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County working on redistricting consolidated towns

The Mercer County Board of Elections is currently working on election redistricting for the soon-to-be consolidated Princeton Borough and Township.

Under New Jersey State law, the elections board is required to draw up a new elections map and decide election districts for Princeton by Dec. 23.

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Current state law dictates that when there are two consecutive general elections where less than 250 or more than 750 votes are cast in a given district, redistricting is generally required to make the number of votes in each district more even.

The Borough and Township met these requirements and were supposed to have undergone redistricting last year.

However, the redistricting was postponed pending a decision on the then-potential consolidation.

Both municipalities approved consolidation in this month’s election.

The elections board will be hiring an engineering firm, whose identity has yet to be disclosed, to assist in creating new districts, noted Dominic Magnolo, Chairman of the Mercer County Board of Elections.

The board will be meeting with select members of the Joint Consolidation/Shared Services Study Commission on Friday in order to address some of the questions and concerns that members of the commission have about redistricting.

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The board will also hold several open community forums in Princeton to address local questions and solicit input from residents, though the dates of these forums have yet to be determined.

Magnolo explained that, though the consolidation commission and local residents will be involved in the process, it is the sole responsibility of the four-member board to draw up the maps, approve them and send them to the Secretary of State of New Jersey for final approval.

As of now, the Borough has nine election districts and the Township has 14.

The University is currently split, not only between the Borough and Township but also between election districts, making voting a convoluted experience for University students.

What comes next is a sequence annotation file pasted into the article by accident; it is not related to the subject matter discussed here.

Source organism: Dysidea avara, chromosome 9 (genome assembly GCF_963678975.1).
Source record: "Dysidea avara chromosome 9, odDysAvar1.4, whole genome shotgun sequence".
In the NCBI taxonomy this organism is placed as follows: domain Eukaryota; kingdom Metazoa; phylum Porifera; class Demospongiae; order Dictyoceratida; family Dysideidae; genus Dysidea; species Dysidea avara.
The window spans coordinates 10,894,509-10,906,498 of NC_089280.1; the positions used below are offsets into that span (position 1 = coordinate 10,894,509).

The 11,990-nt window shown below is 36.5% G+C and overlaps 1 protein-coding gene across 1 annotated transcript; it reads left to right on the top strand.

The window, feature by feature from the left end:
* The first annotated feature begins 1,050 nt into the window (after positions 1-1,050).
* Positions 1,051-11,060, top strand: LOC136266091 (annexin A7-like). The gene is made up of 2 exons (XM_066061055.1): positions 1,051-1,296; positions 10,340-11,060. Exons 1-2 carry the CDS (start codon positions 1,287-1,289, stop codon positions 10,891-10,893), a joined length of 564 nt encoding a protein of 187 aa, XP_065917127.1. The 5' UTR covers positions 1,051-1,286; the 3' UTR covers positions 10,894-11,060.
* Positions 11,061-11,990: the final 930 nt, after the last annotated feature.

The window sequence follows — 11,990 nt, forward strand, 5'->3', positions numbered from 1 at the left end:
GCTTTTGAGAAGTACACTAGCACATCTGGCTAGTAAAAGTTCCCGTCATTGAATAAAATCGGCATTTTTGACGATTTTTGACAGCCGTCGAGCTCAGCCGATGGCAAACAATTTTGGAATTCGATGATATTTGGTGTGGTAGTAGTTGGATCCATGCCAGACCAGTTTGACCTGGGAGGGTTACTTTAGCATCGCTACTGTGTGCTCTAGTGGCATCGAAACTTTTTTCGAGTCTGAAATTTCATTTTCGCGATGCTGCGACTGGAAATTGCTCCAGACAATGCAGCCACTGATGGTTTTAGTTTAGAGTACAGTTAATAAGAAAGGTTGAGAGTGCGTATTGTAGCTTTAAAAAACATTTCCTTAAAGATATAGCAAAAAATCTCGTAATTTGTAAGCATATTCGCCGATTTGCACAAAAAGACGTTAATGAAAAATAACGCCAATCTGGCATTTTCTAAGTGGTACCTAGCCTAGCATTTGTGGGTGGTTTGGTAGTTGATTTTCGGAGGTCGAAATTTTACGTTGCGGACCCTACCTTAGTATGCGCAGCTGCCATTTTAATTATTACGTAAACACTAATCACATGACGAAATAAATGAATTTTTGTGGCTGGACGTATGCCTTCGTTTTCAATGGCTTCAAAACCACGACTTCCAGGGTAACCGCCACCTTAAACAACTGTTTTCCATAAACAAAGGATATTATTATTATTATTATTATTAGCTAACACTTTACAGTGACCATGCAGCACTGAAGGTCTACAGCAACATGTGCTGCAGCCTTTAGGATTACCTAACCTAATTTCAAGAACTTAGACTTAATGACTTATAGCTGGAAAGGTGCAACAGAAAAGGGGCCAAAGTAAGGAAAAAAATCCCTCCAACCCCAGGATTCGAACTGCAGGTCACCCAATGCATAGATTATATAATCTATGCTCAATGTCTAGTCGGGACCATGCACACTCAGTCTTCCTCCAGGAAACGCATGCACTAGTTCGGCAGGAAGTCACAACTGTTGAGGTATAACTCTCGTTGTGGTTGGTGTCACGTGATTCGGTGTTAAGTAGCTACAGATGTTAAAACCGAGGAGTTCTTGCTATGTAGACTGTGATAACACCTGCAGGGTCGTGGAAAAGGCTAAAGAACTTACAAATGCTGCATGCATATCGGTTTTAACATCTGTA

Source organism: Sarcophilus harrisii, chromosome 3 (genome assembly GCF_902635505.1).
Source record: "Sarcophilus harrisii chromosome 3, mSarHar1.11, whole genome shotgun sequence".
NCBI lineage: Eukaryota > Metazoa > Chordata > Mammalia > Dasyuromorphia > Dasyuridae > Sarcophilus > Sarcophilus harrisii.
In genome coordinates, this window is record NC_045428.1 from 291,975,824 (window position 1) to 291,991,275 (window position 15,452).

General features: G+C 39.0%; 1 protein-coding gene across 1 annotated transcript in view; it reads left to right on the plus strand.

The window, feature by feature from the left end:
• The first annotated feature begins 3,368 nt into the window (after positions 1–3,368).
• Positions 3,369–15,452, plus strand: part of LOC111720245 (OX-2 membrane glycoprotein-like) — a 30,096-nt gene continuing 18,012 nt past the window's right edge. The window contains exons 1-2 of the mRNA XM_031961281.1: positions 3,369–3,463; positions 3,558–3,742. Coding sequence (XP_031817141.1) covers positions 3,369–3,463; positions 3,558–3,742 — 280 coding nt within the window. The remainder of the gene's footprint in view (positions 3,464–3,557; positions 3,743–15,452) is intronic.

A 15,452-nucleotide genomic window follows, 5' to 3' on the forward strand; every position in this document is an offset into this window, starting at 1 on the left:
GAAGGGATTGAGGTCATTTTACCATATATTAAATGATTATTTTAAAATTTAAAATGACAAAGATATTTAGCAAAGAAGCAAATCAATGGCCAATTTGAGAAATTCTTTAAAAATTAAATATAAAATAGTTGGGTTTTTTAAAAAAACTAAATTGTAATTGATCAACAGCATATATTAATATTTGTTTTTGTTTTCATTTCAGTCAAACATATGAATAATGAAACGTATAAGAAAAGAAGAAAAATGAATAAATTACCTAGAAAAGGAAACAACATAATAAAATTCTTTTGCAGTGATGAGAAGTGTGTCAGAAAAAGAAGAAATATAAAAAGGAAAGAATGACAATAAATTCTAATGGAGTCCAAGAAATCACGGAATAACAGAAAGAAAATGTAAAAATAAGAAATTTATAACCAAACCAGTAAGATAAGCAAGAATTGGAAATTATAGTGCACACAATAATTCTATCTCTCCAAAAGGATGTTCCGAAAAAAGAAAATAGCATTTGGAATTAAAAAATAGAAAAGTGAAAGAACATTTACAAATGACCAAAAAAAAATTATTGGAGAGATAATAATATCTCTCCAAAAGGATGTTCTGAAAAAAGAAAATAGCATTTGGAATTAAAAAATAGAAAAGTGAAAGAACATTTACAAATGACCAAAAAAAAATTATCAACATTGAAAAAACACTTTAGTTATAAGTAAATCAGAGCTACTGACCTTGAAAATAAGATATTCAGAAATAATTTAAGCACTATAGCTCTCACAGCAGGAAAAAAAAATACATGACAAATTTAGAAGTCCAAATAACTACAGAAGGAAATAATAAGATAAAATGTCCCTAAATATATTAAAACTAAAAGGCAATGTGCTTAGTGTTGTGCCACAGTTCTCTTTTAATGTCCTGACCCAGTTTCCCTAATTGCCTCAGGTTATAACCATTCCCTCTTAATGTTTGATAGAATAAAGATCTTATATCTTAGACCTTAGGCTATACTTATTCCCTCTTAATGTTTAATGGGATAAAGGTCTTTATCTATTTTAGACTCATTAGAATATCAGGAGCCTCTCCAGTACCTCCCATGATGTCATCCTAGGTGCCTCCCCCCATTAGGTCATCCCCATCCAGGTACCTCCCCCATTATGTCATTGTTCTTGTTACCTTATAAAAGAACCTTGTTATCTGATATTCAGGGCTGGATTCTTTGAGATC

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“I think the intention is to make it simpler for Princeton University students, but how that plays out with county regulations is impossible to tell as of now,” Anton Lahnston, chair of the consolidation commission, said.

“A lot of this process is not as clear as we would like it to be,” he added.

“We are hopeful that we are going to be able to work through the process with the county in a very productive way.”

For example, it is unclear how districts will change, as the board has yet to meet with the engineer, though Magnolo noted that certain requirements must be met by the new elections map, as districts must be compact and contiguous while district boundary lines have to follow streets or physical geographical features.

As the process is still in its early stages, there are also several questions surrounding when and how the reevaluated districts will take effect.

Lahnston noted that it is unknown how redistricting will be implemented considering the ongoing consolidation efforts and whether the new districts will take effect in 2012 or in 2013, when the Princetons are expected to have joined into one municipality.

Yet he explained that the number of districts in Princeton will likely be reduced, especially considering that the Borough and Township will soon be united into one municipality.

“This is the perfect opportunity to make better, unified voting districts for the new Princeton,” he added.

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